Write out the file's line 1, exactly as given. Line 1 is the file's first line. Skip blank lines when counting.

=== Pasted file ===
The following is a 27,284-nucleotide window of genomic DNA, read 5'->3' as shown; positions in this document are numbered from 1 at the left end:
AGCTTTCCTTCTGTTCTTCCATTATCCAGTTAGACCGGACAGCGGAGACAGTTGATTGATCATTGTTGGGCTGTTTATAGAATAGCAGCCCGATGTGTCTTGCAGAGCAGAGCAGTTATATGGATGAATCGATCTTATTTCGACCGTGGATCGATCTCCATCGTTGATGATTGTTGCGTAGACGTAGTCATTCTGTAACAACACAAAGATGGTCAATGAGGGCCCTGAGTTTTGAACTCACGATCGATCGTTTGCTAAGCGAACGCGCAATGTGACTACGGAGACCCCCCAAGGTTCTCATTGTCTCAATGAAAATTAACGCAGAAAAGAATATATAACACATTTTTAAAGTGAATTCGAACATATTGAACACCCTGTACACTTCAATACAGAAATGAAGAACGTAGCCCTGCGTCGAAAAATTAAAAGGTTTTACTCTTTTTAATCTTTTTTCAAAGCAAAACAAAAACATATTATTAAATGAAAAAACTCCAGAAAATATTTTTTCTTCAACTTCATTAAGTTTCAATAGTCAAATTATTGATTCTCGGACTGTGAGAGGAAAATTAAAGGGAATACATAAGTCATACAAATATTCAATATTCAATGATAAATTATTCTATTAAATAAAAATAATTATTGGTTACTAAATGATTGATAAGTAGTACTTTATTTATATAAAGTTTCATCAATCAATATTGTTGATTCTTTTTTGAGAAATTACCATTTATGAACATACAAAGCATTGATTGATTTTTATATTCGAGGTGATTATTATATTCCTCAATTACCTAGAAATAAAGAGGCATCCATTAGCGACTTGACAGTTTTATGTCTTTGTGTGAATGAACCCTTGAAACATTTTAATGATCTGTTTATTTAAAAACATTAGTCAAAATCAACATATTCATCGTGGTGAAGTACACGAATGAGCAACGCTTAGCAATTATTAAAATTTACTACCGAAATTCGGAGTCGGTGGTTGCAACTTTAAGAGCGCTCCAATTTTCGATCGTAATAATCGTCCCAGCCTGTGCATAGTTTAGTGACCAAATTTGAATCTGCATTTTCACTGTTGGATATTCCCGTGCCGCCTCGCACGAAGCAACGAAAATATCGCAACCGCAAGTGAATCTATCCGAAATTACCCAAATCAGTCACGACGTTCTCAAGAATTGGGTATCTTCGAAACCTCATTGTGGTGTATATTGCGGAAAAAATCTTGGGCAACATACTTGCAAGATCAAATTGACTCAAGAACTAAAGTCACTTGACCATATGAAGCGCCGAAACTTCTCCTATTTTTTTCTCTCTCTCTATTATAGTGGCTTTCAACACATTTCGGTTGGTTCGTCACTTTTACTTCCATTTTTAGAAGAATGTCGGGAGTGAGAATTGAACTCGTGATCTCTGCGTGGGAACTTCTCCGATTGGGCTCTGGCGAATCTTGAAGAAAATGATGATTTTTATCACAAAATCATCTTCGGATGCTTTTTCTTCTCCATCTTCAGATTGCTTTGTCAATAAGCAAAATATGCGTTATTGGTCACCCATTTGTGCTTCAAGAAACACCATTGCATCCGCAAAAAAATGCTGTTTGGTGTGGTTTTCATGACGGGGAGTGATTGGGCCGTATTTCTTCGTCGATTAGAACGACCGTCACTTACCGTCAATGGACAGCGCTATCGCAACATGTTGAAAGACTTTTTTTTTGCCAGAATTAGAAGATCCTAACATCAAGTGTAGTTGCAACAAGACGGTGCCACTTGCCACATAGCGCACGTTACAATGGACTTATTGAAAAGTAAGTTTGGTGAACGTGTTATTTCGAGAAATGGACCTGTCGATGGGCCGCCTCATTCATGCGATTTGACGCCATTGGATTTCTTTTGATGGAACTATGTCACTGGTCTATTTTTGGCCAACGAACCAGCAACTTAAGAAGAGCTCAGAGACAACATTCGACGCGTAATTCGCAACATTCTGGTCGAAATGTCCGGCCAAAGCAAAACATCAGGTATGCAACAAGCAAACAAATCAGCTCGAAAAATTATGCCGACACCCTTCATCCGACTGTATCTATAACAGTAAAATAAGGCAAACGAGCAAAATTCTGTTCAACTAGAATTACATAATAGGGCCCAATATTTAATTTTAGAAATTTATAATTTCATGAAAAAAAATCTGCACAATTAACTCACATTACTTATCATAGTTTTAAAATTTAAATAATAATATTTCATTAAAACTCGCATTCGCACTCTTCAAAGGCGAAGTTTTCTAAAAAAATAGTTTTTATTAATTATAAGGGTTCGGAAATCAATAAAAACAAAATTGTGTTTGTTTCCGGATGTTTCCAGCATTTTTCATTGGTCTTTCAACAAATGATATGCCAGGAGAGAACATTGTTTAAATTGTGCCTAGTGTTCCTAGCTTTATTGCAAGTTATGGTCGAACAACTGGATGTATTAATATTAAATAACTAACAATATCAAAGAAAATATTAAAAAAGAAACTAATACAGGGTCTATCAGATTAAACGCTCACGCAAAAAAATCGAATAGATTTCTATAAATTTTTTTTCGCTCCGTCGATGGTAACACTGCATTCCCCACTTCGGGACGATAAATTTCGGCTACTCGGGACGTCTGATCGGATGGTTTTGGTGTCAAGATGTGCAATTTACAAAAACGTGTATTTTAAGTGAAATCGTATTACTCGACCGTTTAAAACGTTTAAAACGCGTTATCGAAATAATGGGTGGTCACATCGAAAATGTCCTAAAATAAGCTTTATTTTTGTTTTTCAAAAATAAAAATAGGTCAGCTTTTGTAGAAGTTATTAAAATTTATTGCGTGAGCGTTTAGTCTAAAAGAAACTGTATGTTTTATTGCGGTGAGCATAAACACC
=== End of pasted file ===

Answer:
The following is a 27,284-nucleotide window of genomic DNA, read 5'->3' as shown; positions in this document are numbered from 1 at the left end: